Friday, November 18, 2011

Who Won the Iraq War?

"The visit aims to develop bilateral relations, as Iran and Iraq are two friendly countries and neighbours, who must have very close relations,"  The Iraqi armed forces chief of staff, General Babak Zebari, made the remarks during a meeting with General Mohammad Pakpour, the commander of the elite Revolutionary Guards' ground forces in Tehran earlier this week. -AFP

**This article was originally published at Good Bye and Good Luck, a newsletter at the Dept. of Government at the University of Texas. Click here to find original link.

By Ali Rawaf

Last month, President Obama announced the end of the Iraq war, saying the last few thousand troops would withdraw by Dec. 2. While polls show a majority of Americans support the president’s decision, Iraqis have become significantly concerned over increased meddling from Iran. The State Department has warned Iran against interfering in Iraqi internal affairs after the troops leave and also told the Iraqis that Iran will not be a problem in the future. The truth is that U.S. officials underestimate Iranian influence and control in Iraq and the region.

Iraq’s Prime Minister, Nuri Al-Maliki, who didn’t win the last elections, was able to form a government only because Iran, a Shiite state, pressured the Shiite groups in the country to rally around him and give him the vote of confidence. Al-Maliki, a divisive figure even amongst the Shiites, has been returning the favor to Iran ever since. He has sent the Iraqi army to crack down on Mujahidee Khalk, an Iranian opposition group that has been based in Iraq for a couple of decades. Despite calls from international human rights groups to halt the attacks on the group’s camp, Al-Maliki still periodically sends Iraqi troops to intimidate them. He has vowed to remove the group from the country at the end of the year.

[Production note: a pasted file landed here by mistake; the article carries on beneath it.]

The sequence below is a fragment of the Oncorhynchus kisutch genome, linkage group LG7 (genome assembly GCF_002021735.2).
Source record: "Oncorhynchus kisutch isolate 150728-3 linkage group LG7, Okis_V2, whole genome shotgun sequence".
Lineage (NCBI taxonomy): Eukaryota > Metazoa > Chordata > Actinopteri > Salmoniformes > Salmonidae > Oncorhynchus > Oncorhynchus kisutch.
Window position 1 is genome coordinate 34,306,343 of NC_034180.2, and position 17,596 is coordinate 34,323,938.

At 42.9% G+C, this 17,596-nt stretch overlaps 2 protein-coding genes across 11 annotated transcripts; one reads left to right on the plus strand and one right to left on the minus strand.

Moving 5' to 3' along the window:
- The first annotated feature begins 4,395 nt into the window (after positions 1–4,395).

Iranian influence goes well beyond Iraq. In Syria, Iran has been transferring weapons to the Assad regime and abetting Assad’s crackdown on protestors opposing the regime. Last month, California-based BlueCoat said that internet surveillance devices which were sold to the Iraqi government were later found to be used by the Syrian regime to crack down on protestors. How did that happen? The Iranian regime bought those devices for Syria under the name of the Iraqi Communications Ministry.

Al-Maliki is also returning a favor to Iran by keeping quiet about the developments in Syria. As the Syrian regime employed the army to crack down on its people, Al-Maliki hosted a group of Syrian officials and entrepreneurs to strengthen economic ties with the Syrian regime. And recently, Al-Maliki’s foreign minister said Baghdad is committed to preventing any action against Iran.

In the Palestinian territories, Iran funds Hamas, the militant group blocking Palestinian-Israeli peace, and Hezbolla, the anti-western, militant Shiite group in Lebanon. In Yemen, Iran funds extremist, militant Shiite groups.

If Iran is this influential without nuclear weapons, I can only imagine what happens when Tehran acquires such weapons.